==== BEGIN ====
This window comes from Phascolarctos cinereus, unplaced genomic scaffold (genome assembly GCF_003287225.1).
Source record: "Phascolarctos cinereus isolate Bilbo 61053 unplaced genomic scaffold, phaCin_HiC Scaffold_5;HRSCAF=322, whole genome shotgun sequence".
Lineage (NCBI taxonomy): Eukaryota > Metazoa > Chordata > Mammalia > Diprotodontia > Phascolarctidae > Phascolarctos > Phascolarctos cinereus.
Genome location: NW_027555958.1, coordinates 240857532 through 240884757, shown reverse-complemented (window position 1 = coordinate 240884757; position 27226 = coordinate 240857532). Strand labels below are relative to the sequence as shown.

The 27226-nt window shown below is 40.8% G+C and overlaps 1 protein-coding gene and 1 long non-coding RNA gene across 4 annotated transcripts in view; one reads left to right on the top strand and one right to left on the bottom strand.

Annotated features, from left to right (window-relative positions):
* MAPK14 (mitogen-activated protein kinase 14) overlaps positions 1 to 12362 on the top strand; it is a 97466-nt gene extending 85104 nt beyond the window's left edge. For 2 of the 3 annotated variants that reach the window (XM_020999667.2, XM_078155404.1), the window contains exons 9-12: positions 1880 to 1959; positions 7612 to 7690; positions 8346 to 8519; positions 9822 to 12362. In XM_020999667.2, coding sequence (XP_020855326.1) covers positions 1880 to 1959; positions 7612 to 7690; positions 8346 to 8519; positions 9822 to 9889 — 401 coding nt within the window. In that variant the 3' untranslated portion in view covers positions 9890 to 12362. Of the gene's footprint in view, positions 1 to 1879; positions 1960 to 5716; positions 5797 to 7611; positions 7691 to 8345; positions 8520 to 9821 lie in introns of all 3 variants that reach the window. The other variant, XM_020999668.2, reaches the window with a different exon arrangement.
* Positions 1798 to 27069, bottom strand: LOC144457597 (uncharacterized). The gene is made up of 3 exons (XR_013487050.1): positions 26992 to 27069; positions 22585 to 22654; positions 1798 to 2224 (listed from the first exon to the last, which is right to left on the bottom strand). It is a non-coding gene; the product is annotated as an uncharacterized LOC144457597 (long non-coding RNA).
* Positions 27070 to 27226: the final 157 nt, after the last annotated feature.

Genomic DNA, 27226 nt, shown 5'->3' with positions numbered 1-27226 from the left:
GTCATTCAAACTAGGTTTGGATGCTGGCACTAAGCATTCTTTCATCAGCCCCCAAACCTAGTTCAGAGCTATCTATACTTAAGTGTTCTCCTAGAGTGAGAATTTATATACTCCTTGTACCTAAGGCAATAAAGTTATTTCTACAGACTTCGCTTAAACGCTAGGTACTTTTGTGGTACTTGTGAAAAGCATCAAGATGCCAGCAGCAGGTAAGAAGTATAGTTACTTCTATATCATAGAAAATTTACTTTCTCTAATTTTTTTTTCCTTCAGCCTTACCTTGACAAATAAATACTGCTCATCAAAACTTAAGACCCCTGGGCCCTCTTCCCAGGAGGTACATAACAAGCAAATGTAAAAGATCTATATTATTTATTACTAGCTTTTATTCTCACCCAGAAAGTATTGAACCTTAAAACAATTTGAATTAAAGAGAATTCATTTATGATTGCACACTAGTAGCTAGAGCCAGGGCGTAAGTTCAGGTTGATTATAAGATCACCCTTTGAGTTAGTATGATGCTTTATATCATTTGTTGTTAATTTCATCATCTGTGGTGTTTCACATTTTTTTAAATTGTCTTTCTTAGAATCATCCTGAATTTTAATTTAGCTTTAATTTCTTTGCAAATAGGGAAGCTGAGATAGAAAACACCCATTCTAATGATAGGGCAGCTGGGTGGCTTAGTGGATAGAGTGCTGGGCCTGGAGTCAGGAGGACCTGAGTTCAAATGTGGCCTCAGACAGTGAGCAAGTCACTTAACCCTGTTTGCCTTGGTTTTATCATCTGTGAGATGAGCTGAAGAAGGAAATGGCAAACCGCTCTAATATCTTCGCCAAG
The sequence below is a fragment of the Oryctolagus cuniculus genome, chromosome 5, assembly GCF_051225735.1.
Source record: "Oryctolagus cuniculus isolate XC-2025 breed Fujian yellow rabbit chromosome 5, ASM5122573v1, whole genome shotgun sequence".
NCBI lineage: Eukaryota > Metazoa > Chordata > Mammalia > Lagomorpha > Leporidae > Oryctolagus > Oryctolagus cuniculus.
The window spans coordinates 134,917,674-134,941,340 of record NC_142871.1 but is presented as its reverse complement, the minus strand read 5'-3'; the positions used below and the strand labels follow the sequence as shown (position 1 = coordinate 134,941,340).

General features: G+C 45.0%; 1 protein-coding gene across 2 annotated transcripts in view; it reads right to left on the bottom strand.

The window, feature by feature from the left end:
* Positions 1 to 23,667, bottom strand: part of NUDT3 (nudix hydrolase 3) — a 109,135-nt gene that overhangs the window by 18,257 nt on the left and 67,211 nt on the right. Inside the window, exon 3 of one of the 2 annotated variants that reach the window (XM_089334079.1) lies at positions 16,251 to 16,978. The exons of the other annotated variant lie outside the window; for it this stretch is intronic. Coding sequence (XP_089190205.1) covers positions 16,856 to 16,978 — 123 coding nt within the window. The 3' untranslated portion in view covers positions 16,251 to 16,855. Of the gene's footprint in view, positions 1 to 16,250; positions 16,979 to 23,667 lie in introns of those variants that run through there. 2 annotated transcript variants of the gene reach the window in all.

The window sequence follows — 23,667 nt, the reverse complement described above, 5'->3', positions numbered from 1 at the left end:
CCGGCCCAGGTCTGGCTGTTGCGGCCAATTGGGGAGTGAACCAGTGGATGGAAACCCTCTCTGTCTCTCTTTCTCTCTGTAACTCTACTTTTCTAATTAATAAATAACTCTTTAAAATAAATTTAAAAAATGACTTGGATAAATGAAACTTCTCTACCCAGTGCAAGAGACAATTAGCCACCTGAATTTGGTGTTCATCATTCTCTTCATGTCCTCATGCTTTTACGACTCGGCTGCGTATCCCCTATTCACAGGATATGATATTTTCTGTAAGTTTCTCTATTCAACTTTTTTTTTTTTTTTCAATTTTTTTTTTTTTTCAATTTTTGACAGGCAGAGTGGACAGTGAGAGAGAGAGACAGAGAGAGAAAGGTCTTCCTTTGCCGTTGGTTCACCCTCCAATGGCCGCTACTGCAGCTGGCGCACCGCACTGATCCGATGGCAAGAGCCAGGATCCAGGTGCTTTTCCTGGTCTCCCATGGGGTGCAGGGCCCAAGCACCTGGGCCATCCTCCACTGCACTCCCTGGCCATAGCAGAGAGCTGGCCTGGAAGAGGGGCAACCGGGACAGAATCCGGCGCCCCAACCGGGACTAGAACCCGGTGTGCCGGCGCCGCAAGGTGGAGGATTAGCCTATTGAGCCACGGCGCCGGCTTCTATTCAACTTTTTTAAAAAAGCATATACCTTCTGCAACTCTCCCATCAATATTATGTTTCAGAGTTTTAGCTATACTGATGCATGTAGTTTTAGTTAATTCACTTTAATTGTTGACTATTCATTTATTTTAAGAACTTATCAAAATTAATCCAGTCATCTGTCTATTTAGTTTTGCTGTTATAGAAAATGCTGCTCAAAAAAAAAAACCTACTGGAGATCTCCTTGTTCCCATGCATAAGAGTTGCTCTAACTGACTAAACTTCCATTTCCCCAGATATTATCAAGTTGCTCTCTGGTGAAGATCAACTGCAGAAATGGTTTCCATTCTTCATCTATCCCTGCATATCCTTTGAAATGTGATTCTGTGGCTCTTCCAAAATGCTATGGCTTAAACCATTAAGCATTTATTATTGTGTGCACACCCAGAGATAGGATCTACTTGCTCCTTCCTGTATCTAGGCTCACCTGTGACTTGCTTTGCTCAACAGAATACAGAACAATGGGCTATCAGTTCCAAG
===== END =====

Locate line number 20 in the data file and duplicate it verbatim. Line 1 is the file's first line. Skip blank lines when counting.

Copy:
CCGGCCCAGGTCTGGCTGTTGCGGCCAATTGGGGAGTGAACCAGTGGATGGAAACCCTCTCTGTCTCTCTTTCTCTCTGTAACTCTACTTTTCTAATTAATAAATAACTCTTTAAAATAAATTTAAAAAATGACTTGGATAAATGAAACTTCTCTACCCAGTGCAAGAGACAATTAGCCACCTGAATTTGGTGTTCATCATTCTCTTCATGTCCTCATGCTTTTACGACTCGGCTGCGTATCCCCTATTCACAGGATATGATATTTTCTGTAAGTTTCTCTATTCAACTTTTTTTTTTTTTTTCAATTTTTTTTTTTTTTCAATTTTTGACAGGCAGAGTGGACAGTGAGAGAGAGAGACAGAGAGAGAAAGGTCTTCCTTTGCCGTTGGTTCACCCTCCAATGGCCGCTACTGCAGCTGGCGCACCGCACTGATCCGATGGCAAGAGCCAGGATCCAGGTGCTTTTCCTGGTCTCCCATGGGGTGCAGGGCCCAAGCACCTGGGCCATCCTCCACTGCACTCCCTGGCCATAGCAGAGAGCTGGCCTGGAAGAGGGGCAACCGGGACAGAATCCGGCGCCCCAACCGGGACTAGAACCCGGTGTGCCGGCGCCGCAAGGTGGAGGATTAGCCTATTGAGCCACGGCGCCGGCTTCTATTCAACTTTTTTAAAAAAGCATATACCTTCTGCAACTCTCCCATCAATATTATGTTTCAGAGTTTTAGCTATACTGATGCATGTAGTTTTAGTTAATTCACTTTAATTGTTGACTATTCATTTATTTTAAGAACTTATCAAAATTAATCCAGTCATCTGTCTATTTAGTTTTGCTGTTATAGAAAATGCTGCTCAAAAAAAAAAACCTACTGGAGATCTCCTTGTTCCCATGCATAAGAGTTGCTCTAACTGACTAAACTTCCATTTCCCCAGATATTATCAAGTTGCTCTCTGGTGAAGATCAACTGCAGAAATGGTTTCCATTCTTCATCTATCCCTGCATATCCTTTGAAATGTGATTCTGTGGCTCTTCCAAAATGCTATGGCTTAAACCATTAAGCATTTATTATTGTGTGCACACCCAGAGATAGGATCTACTTGCTCCTTCCTGTATCTAGGCTCACCTGTGACTTGCTTTGCTCAACAGAATACAGAACAATGGGCTATCAGTTCCAAG